They were just two of the notables I got to say hello to at this mind-boggling event where scores of this year’s best and brightest gather, from 21-time nominee Meryl Streep to newcomer Jordan Peele. Everyone is relaxed, happy to shake hands or pose for a picture. It’s especially gratifying to say hello to people I’ve actually come to know a bit, like Coco director Lee Unkrich, a proud USC grad who brought his film to my class last fall, or Icarus’ Bryan Fogel, who was my guest just last week. Imagine having composer Alexandre Desplat to your left, Dunkirk cinematographer Hoyte van Hoytema on your right, best supporting actress nominee Allison Janney in front of you, all while you’re celebrating with Kumail Nanjiani and Emily V. Gordon. It’s an overwhelming embarrassment of riches, to say the least. Below are some of my favorite shots. Hope you enjoy:

Lee Unkrich already has an Oscar for Toy Story 3, and is back in the running for Pixar’s beautiful Coco. Kumail Nanjiani and his wife Emily V. Gordon are first-timers as the writers of the heartfelt comedy-drama The Big Sick


Fellow nominees Saoirse Ronan and Sally Hawkins clearly have a mutual admiration society—and were kind enough to pose for a snapshot


I love Allison Janney in everything she does. The Oscar nomination for I, Tonya is her first.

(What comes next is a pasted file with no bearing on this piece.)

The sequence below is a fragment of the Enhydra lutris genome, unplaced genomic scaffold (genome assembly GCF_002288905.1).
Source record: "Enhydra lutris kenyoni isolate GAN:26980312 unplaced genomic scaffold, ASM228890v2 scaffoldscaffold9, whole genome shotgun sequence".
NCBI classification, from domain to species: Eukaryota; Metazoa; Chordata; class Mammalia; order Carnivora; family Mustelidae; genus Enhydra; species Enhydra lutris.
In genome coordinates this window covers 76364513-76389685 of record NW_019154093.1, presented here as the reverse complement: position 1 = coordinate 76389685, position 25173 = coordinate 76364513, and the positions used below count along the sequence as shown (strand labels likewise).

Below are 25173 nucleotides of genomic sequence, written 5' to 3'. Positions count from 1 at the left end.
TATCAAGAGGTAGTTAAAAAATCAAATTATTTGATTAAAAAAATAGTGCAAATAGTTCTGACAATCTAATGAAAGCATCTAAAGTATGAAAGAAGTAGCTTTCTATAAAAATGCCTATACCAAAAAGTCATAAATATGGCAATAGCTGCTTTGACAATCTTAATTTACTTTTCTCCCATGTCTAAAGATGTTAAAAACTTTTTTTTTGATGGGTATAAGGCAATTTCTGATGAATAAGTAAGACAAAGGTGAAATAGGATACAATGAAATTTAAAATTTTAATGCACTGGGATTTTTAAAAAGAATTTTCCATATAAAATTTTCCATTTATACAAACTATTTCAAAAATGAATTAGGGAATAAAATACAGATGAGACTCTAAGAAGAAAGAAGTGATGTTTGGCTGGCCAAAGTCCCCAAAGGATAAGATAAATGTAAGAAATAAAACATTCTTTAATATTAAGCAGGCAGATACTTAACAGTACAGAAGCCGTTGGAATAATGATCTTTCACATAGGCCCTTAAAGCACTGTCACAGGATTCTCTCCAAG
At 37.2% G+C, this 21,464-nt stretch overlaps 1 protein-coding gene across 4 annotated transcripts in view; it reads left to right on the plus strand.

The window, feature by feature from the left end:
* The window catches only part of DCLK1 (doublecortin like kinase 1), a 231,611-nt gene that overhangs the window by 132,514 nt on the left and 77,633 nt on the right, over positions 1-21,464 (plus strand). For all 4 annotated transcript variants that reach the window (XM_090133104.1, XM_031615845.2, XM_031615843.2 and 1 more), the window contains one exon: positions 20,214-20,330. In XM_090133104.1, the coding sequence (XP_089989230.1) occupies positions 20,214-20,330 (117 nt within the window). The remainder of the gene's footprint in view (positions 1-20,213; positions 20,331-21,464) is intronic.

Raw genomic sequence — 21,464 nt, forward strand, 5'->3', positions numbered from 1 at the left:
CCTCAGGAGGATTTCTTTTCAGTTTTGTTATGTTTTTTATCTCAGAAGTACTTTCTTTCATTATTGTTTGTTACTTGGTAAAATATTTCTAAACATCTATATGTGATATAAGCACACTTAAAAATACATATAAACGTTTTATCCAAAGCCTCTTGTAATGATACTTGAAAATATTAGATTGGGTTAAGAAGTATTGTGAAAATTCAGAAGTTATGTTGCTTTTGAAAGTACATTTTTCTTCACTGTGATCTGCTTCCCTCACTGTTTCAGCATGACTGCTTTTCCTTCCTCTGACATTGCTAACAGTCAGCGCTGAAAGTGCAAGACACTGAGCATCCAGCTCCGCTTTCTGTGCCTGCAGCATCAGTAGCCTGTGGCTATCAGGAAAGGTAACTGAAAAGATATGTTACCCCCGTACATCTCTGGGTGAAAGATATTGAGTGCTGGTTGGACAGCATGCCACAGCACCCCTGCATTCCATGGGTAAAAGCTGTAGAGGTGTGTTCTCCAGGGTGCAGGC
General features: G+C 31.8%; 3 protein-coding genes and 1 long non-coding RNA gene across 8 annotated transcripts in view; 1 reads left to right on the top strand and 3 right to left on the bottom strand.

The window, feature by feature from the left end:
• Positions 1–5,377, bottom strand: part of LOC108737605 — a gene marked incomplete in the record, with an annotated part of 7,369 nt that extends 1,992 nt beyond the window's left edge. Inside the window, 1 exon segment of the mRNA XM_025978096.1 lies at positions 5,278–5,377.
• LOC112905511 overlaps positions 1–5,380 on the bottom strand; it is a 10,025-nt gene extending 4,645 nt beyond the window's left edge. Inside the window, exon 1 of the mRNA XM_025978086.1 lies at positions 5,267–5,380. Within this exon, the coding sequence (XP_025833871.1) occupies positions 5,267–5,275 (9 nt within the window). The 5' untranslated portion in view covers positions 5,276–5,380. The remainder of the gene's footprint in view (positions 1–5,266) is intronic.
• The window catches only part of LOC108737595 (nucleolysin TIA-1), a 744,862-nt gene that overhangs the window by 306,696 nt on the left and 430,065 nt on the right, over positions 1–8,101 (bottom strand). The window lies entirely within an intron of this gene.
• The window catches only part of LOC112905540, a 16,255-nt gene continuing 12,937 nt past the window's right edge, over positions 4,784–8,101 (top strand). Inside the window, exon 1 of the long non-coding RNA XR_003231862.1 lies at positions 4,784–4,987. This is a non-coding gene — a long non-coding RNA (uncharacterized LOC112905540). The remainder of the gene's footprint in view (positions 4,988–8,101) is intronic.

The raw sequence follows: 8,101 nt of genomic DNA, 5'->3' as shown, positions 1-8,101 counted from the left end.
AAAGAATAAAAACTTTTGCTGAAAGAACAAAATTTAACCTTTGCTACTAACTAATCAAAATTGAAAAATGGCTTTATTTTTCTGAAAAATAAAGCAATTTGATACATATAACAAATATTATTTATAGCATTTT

Faces Places is one of my favorite documentaries this year. What does JR do when Agnès Varda can’t attend the ceremony? Bring three full size standees of course! Jessie and I were so happy to see them both.


Willem Dafoe and Danny Glover share a sweet laugh and embrace.


Leonard Maltin is one of the world’s most respected film critics and historians. He is best known for his widely-used reference work Leonard Maltin’s Movie Guide and its companion volume Leonard Maltin’s Classic Movie Guide, now in its third edition, as well as his thirty-year run on television’s Entertainment Tonight. He teaches at the USC School of Cinematic Arts and appears regularly on Reelz Channel and Turner Classic Movies. His books include The 151 Best Movies You’ve Never Seen, Of Mice and Magic: A History of American Animated Cartoons, The Great Movie Comedians, The Disney Films, The Art of the Cinematographer, Movie Comedy Teams, The Great American Broadcast, and Leonard Maltin’s Movie Encyclopedia. He served two terms as President of the Los Angeles Film Critics Association, is a voting member of the National Film Registry, and was appointed by the Librarian of Congress to sit on the Board of Directors of the National Film Preservation Foundation. He hosted and co-produced the popular Walt Disney Treasures DVD series and has appeared on innumerable television programs and documentaries. He has been the recipient of awards from the American Society of Cinematographers, the Telluride Film Festival, Anthology Film Archives, and San Diego’s Comic-Con International. Perhaps the pinnacle of his career was his appearance in a now-classic episode of South Park. (Or was it Carmela consulting his Movie Guide on an episode of The Sopranos?) He holds court at Follow him on Twitter and Facebook; you can also listen to him on his weekly podcast: Maltin on Movies. — [Artwork by Drew Friedman]

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May 2024